The "peace of God" (v. 7) which replaces anxiety in the life of the prayerful believer, is impossible to experience unless one already is at "peace with God" through faith in Christ (Rom. 5:1). But it is also beyond the ability of human understanding to fully comprehend how God's peace can "guard" (garrison) the "hearts" (emotions, personality) and "minds" (thoughts) of the anxiety-ridden people (v. 7). Apparently this is another beautiful and comforting instance of God's all-powerful, sovereign care for his obedient children (also 1:5-6, 9-11; 2:12-13) Elwell, Walter A., ed., Evangelical Commentary on the Bible, (Grand Rapids, MI: Baker Book House Company) 1989.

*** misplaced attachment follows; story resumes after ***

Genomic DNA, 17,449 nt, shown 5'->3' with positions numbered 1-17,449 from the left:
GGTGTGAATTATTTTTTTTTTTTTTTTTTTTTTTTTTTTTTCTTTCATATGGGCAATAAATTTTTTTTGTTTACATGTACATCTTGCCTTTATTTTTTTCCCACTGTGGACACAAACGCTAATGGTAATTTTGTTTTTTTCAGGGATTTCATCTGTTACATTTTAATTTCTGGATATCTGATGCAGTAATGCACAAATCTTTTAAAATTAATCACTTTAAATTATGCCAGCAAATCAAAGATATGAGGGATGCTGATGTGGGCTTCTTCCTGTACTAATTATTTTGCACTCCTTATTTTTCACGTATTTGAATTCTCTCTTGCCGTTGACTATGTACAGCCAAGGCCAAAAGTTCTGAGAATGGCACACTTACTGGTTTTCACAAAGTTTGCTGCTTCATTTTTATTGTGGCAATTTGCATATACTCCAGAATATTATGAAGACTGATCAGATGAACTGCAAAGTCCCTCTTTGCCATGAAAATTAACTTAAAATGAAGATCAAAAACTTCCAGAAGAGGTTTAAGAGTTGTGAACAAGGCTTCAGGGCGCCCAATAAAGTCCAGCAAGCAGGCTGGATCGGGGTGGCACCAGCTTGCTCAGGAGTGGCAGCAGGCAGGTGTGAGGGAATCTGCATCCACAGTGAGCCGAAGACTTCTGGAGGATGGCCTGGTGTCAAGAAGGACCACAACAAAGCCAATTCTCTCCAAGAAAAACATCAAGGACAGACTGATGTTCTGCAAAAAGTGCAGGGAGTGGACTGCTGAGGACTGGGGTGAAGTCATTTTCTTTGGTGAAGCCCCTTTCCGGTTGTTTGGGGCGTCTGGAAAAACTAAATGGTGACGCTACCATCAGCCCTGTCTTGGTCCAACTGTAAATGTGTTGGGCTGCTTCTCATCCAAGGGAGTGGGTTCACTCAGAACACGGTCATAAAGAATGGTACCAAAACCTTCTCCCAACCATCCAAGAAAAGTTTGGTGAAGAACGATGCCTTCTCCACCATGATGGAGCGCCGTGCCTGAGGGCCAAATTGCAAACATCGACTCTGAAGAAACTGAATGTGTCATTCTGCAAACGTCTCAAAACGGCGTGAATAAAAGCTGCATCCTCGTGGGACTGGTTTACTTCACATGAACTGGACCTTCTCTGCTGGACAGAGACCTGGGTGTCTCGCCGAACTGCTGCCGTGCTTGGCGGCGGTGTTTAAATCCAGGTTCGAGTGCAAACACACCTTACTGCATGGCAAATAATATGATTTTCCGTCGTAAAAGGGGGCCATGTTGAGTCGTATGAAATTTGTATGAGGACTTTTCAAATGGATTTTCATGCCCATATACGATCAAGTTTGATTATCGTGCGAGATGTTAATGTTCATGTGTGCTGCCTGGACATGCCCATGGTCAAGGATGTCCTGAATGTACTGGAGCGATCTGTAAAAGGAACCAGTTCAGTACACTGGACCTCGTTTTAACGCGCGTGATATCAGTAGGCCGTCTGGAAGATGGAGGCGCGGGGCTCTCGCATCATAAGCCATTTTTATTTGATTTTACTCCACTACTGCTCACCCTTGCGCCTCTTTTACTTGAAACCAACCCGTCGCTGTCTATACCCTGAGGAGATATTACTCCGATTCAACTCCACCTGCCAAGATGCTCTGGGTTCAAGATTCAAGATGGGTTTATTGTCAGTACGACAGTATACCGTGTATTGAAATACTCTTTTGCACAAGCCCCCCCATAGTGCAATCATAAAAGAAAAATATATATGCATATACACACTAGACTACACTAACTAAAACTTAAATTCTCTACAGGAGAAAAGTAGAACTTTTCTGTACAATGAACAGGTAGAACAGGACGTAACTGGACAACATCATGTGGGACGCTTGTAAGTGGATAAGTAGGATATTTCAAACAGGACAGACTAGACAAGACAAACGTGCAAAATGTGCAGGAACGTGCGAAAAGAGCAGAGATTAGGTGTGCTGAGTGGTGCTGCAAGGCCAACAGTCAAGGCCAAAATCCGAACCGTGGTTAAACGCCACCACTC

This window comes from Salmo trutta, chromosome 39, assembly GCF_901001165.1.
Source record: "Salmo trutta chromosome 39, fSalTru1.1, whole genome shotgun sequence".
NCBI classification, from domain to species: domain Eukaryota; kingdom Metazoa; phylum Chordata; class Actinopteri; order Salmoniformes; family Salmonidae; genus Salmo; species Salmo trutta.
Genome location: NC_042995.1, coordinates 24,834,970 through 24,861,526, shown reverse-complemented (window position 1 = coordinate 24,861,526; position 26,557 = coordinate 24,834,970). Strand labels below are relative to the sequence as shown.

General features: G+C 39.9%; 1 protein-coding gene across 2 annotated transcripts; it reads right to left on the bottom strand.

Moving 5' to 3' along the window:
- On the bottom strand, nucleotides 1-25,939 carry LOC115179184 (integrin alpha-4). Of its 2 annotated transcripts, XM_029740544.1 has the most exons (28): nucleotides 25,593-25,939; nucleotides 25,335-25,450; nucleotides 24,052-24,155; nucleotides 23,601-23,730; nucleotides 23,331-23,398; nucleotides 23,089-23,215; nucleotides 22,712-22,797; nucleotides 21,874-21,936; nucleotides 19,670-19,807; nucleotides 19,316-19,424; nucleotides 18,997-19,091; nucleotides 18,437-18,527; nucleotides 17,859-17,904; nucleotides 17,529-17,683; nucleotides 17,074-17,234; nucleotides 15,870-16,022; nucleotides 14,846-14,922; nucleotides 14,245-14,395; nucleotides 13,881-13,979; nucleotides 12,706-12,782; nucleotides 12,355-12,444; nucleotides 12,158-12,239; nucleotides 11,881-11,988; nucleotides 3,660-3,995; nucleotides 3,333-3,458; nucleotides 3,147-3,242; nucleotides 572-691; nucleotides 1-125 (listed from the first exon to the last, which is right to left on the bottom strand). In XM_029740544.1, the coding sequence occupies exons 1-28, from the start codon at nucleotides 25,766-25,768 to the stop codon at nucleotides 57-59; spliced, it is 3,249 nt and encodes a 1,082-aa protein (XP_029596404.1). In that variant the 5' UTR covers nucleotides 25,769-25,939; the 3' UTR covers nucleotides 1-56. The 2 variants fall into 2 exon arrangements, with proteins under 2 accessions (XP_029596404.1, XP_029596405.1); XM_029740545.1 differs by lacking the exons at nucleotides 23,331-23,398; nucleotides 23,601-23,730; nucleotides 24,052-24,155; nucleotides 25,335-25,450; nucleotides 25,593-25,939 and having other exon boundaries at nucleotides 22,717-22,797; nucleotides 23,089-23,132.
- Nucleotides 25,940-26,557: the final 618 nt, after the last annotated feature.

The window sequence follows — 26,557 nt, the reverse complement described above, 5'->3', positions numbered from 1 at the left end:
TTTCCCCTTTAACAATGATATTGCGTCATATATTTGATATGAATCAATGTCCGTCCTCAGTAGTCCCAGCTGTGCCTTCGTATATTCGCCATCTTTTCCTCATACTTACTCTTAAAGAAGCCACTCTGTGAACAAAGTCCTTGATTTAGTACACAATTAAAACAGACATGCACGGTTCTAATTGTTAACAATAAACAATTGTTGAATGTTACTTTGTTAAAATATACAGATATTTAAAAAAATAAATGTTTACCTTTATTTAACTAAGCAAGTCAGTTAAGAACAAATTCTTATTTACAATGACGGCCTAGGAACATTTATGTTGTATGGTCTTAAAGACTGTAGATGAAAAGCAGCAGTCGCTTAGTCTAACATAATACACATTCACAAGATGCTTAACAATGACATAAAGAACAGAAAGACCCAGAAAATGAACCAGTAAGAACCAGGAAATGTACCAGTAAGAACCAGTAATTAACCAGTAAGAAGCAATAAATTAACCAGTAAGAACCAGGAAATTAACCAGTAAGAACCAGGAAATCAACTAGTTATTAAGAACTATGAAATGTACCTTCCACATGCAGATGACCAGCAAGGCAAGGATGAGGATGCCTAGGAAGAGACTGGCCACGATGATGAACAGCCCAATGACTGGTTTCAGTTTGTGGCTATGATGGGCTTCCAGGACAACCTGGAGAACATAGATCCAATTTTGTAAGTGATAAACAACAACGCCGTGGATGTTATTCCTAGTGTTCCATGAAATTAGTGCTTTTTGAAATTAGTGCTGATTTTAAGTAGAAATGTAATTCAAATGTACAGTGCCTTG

And the peace of God. This is more than peace with God (Rom 5:1); it is a peace which God has and which Christ gives (Jn 14:27). The peace of God comes to a child of God who trusts and prays. All Christians have peace with God, and all Christians may have the peace of God, i.e., that inward tranquility of soul grounded in God's presence, God's promise, and God's power. One may have peace with God without having the peace of God. Peace with God is dependent upon faith, and peace of God is dependent upon prayer. Peace with God describes the state between God and the Christian, and the peace of God describes the condition within the Christian. Which passeth all understanding. Which surpasses all power of human reason or comprehension (Eph 3:20). The peace of God in the Christian will keep peace in the church. "Thou wilt keep him in perfect peace, whose mind is stayed on thee: because he trusteth in thee" (Isa 26:3). The Christian can put everything into God's hand and let the peace of God rule in his heart (Col 3:15). Shall keep your hearts and minds through Christ Jesus. Shall keep safely and continually, garrison, stand guard as an armed sentinel. Jerry Falwell, executive editor; Edward E. Hinson and Michael Kroll Woodrow, general editors, KJV Bible commentary [computer file], electronic ed., Logos Library System, (Nashville: Thomas Nelson) 1997, c1994.